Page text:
Reaching for the stars

In 1994, four years after German Reunification, Mario Pattis was the first chef in former East Germany to be awarded with a star by Guide Michelin. Since then, Saxon chefs have kept reaching for the stars. Today, Peter Maria Schnurr of the “Falco” restaurant at Leipzig’s Westin hotel is the only two-star chef in East Germany. He calls his creations “light and passionate” and his customers wholeheartedly agree. Stars have also been awarded regularly to other chefs in Leipzig and Dresden and in the countryside.

Unbroken tradition

In Saxony, traditional food is still highly appreciated. This is certainly due to the fact that East Germans were not allowed to travel outside of the Communist world and non-German food was hardly available in East Germany. But it has also got to do with the fact that Saxons tend to value traditions. In addition to dishes available all over Saxony, there are a number of regional and local dishes worth sampling. Like in most German regions, potatoes are heavily featured. Pork dominates the non-veg dishes but with more and more people avoiding red meats, chicken and turkey variations have also become popular. During the season, game meat is on offer in good restaurants. Since Saxony is the largest German producer of sweet-water fish, excellent fish dishes are on offer in many places and during the “Fish Weeks” in the region of Upper Lusatia. There, the Sorbian minority also has its own food traditions.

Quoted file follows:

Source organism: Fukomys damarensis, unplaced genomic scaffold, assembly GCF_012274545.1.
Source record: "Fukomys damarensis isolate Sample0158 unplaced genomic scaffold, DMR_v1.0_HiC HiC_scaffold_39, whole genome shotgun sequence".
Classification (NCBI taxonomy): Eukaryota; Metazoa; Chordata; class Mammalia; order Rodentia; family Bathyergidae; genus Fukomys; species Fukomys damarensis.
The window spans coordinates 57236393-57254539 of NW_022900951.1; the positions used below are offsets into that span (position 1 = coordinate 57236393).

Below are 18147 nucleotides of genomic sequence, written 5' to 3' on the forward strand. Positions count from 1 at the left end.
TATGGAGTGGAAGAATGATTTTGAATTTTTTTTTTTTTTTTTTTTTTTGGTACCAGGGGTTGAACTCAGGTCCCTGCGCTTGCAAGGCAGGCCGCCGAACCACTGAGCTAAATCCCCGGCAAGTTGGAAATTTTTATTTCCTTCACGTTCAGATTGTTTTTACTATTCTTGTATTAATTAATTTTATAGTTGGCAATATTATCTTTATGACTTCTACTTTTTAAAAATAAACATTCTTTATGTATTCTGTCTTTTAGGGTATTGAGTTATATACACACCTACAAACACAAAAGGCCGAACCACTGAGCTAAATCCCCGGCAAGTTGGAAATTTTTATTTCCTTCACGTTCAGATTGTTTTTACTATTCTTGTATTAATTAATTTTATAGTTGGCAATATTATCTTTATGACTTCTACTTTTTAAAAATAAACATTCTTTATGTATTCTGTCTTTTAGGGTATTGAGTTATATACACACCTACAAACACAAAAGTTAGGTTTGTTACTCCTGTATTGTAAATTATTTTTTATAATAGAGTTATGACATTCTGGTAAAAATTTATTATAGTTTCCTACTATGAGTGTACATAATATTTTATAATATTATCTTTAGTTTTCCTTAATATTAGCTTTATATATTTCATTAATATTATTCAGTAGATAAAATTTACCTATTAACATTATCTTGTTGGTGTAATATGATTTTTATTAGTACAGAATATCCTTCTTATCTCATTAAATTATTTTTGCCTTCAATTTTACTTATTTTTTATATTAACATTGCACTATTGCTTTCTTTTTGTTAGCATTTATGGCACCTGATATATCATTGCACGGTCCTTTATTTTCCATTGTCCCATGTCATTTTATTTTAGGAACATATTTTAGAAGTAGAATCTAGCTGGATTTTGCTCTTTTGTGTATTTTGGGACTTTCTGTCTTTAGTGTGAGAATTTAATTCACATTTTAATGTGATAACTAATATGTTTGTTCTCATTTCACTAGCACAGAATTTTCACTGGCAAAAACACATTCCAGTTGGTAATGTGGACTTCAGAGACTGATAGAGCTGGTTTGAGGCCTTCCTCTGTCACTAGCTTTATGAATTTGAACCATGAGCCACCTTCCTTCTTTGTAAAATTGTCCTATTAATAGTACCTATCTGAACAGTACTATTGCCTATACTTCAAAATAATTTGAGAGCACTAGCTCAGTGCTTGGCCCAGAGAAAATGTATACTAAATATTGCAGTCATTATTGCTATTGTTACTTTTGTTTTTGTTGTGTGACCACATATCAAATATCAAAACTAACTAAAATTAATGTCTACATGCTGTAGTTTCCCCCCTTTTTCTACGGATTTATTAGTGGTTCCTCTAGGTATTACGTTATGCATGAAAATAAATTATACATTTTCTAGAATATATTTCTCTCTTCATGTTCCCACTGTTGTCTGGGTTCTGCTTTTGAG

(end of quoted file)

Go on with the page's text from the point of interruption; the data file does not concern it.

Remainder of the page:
That’s dinnertainment

Those who are looking for some entertainment while dining will not be disappointed. From October to February, the famous Dresden circus “Sarrasani” offers a dinner and variety show in a tent where André Sarrasani performs his magic tricks and plays with his white tigers. At Königstein Fortress in Saxon Switzerland, the “Casemates” restaurant offers meals with “fortress commanders” from various centuries. Food and drink is available on all river cruises starting daily in Dresden. There are a number of restaurants like the “Pulverturm” in Dresden where entertainers delight the guests regularly. In this case, dinner is served in a cellar where one sits within the remains of an old powder tower. And “Auerbachs Keller” in Leipzig, one of the best-known restaurants in the world, offers entertainment for groups along the lines of Johann Wolfgang von Goethe’s “Faustus” in which the devil rides a barrel in this famous cellar restaurant.